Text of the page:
Just as it did in phasing out incandescent lamps more quickly than the federal government, the state of California has a new guideline for LED retrofit lamps that is more stringent than Energy Star guidelines in some areas. The California Energy Commission (CEC) has published the voluntary guideline, working initially from research performed by the California Lighting Technology Center (CLTC) at the University of California Davis, and lamp manufacturers will have to comply to have their solid-state lighting (SSL) retrofits be eligible for utility rebates.
The title of the CEC report, "Voluntary California quality LED lamp specification," clearly indicates the voluntary nature of the program. But just as with Energy Star guidelines across the US, manufacturers that don't meet the standards could find themselves at a competitive disadvantage. Indeed, the CEC is working with the California Public Utilities Commission (CPUC) to ensure that utilities only offer incentives and rebates to lamps that meet the new guidelines.
The CEC does not intend to supplant Energy Star but to simply add some requirements in certain areas that the commission, backed by CLTC research, believes can make SSL products more widely accepted. In turn, that acceptance would result in faster deployment and more energy savings.
Specifically the California specification will have quality attributes that exceed current Energy Star requirements in the areas of:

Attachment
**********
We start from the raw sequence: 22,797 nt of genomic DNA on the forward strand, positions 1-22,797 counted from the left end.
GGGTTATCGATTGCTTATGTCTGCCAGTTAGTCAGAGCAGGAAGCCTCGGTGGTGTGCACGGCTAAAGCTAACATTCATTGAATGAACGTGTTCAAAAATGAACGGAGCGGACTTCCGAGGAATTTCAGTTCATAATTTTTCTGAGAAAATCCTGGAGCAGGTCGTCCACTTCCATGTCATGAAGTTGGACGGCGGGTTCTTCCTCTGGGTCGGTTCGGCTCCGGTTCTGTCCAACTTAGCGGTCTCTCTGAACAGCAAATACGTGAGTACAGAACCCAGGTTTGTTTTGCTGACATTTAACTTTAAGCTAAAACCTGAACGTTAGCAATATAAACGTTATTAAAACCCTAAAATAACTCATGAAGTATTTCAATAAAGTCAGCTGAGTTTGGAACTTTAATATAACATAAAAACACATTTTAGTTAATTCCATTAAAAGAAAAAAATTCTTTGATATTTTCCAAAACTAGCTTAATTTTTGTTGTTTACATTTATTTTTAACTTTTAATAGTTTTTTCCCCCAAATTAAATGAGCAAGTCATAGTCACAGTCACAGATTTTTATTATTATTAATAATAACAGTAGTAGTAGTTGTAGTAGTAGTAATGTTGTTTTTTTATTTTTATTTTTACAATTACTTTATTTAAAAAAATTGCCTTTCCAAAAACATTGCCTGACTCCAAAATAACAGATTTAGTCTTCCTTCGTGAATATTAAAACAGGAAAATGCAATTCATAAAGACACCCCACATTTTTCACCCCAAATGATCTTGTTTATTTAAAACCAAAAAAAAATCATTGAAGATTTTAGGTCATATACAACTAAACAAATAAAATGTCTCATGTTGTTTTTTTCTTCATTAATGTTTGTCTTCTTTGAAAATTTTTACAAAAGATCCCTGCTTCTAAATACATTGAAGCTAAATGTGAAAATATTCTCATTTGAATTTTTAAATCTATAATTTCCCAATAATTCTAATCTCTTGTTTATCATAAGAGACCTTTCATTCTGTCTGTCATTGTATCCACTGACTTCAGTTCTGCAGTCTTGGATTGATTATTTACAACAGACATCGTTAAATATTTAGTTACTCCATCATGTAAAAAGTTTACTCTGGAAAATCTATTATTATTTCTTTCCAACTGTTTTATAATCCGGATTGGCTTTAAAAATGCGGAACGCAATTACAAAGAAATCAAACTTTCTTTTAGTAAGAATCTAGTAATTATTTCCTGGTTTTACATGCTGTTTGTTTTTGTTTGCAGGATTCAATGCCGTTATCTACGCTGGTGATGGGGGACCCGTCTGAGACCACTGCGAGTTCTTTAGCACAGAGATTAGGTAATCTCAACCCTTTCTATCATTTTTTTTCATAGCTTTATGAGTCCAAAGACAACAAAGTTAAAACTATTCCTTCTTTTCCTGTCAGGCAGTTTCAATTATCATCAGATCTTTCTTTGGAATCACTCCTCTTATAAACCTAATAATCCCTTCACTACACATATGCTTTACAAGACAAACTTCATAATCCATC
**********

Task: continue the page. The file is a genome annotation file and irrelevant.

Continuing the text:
- color temperature
- color consistency
- color rendering
- rated life/warranty
- light distribution.
For example, the California specification will require omnidirectional distribution for A-lamps essentially eliminating the so-called snow-cone style designs. Moreover, it will require either 2700K or 3000K CCT, whereas the Energy Star specification supports CCTs that go to 5000K. All retrofit lamps will be held to a CRI of 90 or better in the new specification.
It's worth noting that the California specification does not address efficacy. Indeed, the CLTC is part of a group that has been lobbying the US Environmental Protection Agency for a relaxation in Energy Star efficacy requirements for lamps with a CRI of 90. CLTC research shows that more people will adopt LED lamps with a CRI of 90. Meanwhile for SSL manufacturers, delivering such lamps and meeting current Energy Star efficacy requirements results in very expensive lamps. The EPA petitioners for lower efficacy believe that such a move could actually accelerate energy conservation via a quicker uptake of LED lamps.
There are no concrete plans for the CPUC to begin enforcing the news specification. But the CEC document says that utilities will start requiring compliance one year after the specification has been adopted and that could mean early 2014.